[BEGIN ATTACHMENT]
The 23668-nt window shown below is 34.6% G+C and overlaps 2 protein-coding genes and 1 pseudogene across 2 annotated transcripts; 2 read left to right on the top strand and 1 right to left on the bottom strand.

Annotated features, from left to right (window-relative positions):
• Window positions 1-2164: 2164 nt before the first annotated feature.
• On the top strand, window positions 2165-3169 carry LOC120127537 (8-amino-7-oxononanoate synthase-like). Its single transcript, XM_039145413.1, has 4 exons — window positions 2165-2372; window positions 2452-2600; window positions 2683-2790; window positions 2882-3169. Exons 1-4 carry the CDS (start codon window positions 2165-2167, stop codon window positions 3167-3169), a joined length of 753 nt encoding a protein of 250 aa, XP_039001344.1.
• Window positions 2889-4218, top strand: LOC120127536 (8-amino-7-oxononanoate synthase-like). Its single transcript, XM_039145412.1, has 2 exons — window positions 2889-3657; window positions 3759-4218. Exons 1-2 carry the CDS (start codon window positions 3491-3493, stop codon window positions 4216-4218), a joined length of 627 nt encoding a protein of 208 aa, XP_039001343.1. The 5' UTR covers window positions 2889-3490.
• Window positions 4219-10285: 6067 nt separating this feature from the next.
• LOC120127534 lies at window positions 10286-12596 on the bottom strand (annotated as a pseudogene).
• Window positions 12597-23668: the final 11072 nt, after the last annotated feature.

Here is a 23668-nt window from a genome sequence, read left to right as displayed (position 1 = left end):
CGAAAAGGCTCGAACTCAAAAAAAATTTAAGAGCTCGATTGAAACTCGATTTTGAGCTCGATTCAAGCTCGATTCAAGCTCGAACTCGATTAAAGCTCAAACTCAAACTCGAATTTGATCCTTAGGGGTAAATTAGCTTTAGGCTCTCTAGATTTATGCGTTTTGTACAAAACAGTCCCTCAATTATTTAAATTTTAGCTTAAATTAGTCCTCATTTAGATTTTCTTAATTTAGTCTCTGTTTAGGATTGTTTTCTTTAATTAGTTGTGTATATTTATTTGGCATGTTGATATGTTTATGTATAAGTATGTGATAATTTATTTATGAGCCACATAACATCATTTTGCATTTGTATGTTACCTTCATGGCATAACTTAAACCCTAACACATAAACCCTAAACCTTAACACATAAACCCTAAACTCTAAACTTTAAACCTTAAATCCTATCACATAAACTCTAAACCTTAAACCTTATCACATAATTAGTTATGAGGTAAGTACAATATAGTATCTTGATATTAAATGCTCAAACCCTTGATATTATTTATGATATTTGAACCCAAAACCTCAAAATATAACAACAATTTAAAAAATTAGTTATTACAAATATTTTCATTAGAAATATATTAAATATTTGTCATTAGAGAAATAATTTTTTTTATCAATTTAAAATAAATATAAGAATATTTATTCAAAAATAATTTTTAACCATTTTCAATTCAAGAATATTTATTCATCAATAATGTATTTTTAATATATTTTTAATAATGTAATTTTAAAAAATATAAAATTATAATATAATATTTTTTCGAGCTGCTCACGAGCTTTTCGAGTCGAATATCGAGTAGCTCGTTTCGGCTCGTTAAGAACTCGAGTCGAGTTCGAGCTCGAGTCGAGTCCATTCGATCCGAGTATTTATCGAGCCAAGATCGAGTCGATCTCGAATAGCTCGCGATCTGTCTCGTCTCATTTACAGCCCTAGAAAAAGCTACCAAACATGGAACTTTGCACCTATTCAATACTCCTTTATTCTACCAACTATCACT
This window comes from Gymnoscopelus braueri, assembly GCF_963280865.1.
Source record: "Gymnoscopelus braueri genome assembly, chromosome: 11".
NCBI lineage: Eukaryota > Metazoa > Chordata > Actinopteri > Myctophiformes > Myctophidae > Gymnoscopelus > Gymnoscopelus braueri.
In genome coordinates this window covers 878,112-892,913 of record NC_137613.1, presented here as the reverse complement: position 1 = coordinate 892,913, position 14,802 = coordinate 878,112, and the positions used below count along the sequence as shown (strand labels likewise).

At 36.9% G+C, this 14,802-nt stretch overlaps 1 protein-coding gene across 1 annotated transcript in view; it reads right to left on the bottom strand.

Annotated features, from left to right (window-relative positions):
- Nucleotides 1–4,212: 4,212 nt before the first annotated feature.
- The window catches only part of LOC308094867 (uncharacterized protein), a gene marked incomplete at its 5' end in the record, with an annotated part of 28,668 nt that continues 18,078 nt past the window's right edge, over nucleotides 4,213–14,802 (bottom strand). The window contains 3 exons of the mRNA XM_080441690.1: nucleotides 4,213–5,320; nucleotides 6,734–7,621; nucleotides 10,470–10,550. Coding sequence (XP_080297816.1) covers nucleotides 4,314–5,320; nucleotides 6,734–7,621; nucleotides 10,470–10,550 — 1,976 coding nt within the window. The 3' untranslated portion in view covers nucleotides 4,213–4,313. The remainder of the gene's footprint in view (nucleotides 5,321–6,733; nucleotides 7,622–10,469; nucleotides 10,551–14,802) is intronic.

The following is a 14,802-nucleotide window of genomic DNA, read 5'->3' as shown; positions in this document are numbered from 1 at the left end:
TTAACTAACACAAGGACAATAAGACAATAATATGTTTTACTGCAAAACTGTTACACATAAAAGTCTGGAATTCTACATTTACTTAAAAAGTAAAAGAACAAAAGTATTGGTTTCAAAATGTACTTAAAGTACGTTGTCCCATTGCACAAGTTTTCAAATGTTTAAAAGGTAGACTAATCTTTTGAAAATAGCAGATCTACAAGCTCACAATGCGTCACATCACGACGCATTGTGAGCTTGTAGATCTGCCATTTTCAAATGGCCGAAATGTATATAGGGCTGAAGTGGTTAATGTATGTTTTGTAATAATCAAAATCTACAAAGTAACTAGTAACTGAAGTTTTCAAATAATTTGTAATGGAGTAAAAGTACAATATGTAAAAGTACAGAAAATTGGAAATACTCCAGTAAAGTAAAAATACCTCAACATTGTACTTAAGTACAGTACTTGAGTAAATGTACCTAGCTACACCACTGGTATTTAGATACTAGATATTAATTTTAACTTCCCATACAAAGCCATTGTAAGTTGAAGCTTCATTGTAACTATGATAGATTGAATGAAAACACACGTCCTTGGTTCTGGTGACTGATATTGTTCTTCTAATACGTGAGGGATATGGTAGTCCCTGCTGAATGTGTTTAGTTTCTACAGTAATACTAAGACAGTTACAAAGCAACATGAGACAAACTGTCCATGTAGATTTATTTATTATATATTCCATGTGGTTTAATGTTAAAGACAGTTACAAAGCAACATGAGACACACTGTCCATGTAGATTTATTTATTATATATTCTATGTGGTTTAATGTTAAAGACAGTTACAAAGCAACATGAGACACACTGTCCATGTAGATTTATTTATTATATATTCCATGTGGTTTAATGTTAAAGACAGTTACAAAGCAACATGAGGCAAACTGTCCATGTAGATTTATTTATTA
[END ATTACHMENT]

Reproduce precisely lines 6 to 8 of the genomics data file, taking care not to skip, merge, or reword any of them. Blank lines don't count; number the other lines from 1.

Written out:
• Window positions 4219-10285: 6067 nt separating this feature from the next.
• LOC120127534 lies at window positions 10286-12596 on the bottom strand (annotated as a pseudogene).
• Window positions 12597-23668: the final 11072 nt, after the last annotated feature.